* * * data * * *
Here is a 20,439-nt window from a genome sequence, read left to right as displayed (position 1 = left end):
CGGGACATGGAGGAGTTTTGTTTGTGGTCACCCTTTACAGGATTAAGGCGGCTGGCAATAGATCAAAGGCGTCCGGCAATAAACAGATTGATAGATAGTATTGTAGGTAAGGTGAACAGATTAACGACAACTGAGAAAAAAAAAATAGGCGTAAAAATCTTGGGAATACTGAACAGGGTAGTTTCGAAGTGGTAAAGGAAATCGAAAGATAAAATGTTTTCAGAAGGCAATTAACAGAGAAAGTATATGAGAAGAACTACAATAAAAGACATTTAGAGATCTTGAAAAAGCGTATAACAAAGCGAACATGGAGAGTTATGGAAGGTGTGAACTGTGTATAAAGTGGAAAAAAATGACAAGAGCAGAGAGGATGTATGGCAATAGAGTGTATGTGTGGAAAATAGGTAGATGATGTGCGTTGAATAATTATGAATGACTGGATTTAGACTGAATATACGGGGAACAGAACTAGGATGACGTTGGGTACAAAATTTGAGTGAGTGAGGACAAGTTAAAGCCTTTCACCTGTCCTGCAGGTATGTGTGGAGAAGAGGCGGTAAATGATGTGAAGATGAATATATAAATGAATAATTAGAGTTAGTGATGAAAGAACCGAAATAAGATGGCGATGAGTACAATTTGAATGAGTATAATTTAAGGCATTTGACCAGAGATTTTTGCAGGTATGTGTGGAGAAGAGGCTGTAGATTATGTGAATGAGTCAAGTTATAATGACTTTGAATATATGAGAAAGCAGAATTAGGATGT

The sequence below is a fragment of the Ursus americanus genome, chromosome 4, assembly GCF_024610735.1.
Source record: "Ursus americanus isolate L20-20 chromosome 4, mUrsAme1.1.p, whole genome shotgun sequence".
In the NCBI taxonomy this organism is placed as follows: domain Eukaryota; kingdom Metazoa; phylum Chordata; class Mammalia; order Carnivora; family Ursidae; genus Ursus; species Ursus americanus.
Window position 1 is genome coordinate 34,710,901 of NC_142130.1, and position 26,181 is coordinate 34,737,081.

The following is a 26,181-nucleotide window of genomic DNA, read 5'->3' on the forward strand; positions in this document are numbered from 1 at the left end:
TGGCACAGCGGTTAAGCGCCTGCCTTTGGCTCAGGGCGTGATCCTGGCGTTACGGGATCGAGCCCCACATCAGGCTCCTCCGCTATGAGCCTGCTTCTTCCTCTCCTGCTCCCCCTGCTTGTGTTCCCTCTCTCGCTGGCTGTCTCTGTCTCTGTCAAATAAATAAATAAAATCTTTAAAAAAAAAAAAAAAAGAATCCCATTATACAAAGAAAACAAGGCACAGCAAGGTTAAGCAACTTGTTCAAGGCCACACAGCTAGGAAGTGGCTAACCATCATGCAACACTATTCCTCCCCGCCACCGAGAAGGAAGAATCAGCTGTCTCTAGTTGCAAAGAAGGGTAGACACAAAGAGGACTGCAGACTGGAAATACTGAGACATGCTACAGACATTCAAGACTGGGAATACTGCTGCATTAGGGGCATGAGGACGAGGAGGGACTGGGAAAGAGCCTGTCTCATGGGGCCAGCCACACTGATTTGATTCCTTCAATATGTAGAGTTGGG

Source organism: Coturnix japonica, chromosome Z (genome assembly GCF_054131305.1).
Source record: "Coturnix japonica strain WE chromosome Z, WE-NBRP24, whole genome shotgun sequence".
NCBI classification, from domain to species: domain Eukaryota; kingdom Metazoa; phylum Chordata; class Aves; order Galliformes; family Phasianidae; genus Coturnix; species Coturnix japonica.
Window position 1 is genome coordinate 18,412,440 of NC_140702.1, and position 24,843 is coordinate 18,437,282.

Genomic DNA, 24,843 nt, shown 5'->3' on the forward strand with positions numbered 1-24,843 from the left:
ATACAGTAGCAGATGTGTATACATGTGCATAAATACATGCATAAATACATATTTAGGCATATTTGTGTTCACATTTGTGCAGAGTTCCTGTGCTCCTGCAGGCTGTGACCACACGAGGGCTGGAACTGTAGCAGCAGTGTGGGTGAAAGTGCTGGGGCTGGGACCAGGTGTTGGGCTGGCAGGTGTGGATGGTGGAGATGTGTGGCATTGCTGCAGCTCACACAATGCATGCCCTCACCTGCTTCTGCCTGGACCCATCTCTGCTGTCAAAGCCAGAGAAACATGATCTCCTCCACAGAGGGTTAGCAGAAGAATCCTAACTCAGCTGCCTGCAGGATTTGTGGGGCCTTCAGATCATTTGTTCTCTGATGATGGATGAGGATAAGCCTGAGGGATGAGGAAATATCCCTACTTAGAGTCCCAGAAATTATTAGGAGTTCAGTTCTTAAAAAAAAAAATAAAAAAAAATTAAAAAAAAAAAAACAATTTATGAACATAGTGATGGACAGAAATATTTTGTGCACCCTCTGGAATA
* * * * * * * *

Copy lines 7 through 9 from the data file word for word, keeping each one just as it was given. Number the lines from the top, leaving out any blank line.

The following is a 26,181-nucleotide window of genomic DNA, read 5'->3' on the forward strand; positions in this document are numbered from 1 at the left end:
TGGCACAGCGGTTAAGCGCCTGCCTTTGGCTCAGGGCGTGATCCTGGCGTTACGGGATCGAGCCCCACATCAGGCTCCTCCGCTATGAGCCTGCTTCTTCCTCTCCTGCTCCCCCTGCTTGTGTTCCCTCTCTCGCTGGCTGTCTCTGTCTCTGTCAAATAAATAAATAAAATCTTTAAAAAAAAAAAAAAAAGAATCCCATTATACAAAGAAAACAAGGCACAGCAAGGTTAAGCAACTTGTTCAAGGCCACACAGCTAGGAAGTGGCTAACCATCATGCAACACTATTCCTCCCCGCCACCGAGAAGGAAGAATCAGCTGTCTCTAGTTGCAAAGAAGGGTAGACACAAAGAGGACTGCAGACTGGAAATACTGAGACATGCTACAGACATTCAAGACTGGGAATACTGCTGCATTAGGGGCATGAGGACGAGGAGGGACTGGGAAAGAGCCTGTCTCATGGGGCCAGCCACACTGATTTGATTCCTTCAATATGTAGAGTTGGG

Source organism: Coturnix japonica, chromosome Z (genome assembly GCF_054131305.1).